Poo. A bit of a taboo subject that most of us tend to shy away from, but as a nutritionist, it is something I talk about all day long. Why? Because our bowel motions (or lack of) are such a good indicator of what's going on inside of the body.
Bowel patterns can vary in children just like they can in adults, and while every now and again things might happen a bit more frequently or less frequently than normal, but we ideally want things to be as consistent as possible. It’s also important to point out that when a baby starts solids or switching from breast feeding to formula feeding, it’s normal to have some stool changes and either increase or decrease in frequency.
When we are thinking about constipation we are thinking about stools that are hard, dry and difficult or painful to pass. These stools can occur daily or may be less frequent. In addition to the physical difficulty of passing a bowel motion, other signs your child may be constipated include poor appetite, cranky behaviour, abdominal pain, flatulence and soiling. Constipation is very common in children and can be due to several dietary, lifestyle and environmental factors.
Just like it is for adults, constipation is unpleasant for children. Not only is constipation bad for their physical health but it can also be incredibly mentally and emotionally distressing. Avoiding dealing with issues surrounding the bathroom when children are young can lead to problems into later life, so it is important to openly communicate with your children about their bathroom habits so that you can identify where there may be an issue and try to resolve it as quickly as possible.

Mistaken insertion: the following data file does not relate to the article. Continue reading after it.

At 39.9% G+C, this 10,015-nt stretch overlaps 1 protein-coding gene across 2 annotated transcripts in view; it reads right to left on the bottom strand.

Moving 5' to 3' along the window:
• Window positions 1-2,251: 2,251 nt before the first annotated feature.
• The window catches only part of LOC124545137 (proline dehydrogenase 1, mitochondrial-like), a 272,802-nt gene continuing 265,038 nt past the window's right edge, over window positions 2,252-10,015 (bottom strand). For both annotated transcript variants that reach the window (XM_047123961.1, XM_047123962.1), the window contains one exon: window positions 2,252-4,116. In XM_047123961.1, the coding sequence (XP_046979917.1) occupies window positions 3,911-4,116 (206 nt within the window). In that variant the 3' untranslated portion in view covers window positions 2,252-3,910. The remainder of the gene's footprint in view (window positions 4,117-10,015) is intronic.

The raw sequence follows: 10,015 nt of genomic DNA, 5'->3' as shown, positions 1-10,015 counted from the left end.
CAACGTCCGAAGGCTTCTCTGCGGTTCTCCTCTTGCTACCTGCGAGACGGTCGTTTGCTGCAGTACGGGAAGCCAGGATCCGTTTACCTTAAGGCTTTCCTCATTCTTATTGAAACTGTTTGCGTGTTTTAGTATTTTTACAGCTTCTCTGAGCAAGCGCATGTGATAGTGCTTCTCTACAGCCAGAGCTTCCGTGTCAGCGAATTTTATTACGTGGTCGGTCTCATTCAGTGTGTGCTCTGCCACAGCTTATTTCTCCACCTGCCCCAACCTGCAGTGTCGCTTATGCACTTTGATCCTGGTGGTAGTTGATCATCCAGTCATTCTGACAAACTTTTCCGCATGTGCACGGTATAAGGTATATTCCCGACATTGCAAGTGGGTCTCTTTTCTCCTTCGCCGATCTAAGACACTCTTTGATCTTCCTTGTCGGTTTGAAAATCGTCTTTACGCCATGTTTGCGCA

Here are my tips for avoiding constipation and what you focus on for relief if it does occur.
For healthy, moving bowels children need to consuming plenty of plant-based, fibre rich foods on a daily basis. Making sure your children are eating plenty of vegetables (with the skin on), fruit, legumes and whole grains every day is a great place to start. If you are struggling to get fruit and vegetables into your child you may have to get creative and start sneaking them in. Think zucchini in homemade banana bread, grated carrot in spaghetti bolognese, lentil patties etc. If your child isn't used to a high-fibre diet, start slowly and gradually increase the fibre content of their meals to prevent any digestive discomfort.
Water usually isn’t a child’s favourite drink but it is certainly important. I recommend parents get their child their own special sippy cup or stainless steel water bottle and remember to encourage them to drink throughout the day. It is also important for parents to be aware of how much milk their child is drinking, consuming large amounts of cows milk can make them more constipated, as well as filling them up and making them less likely to eat all of their meals, which usually means a lower fibre intake.
Set aside time after meals for your child to use the toilet. Encourage them to sit there for a few minutes and relax, waiting to see if they have the urge to go. I recommend getting a footstool so that your child is comfortable sitting on the toilet and is in the correct position to be able to easily pass a stool. Reinforce the good behaviours with encouragement and age-appropriate rewards or games. Make sure you praise your child for sitting on the toilet, even if they don’t do a poo.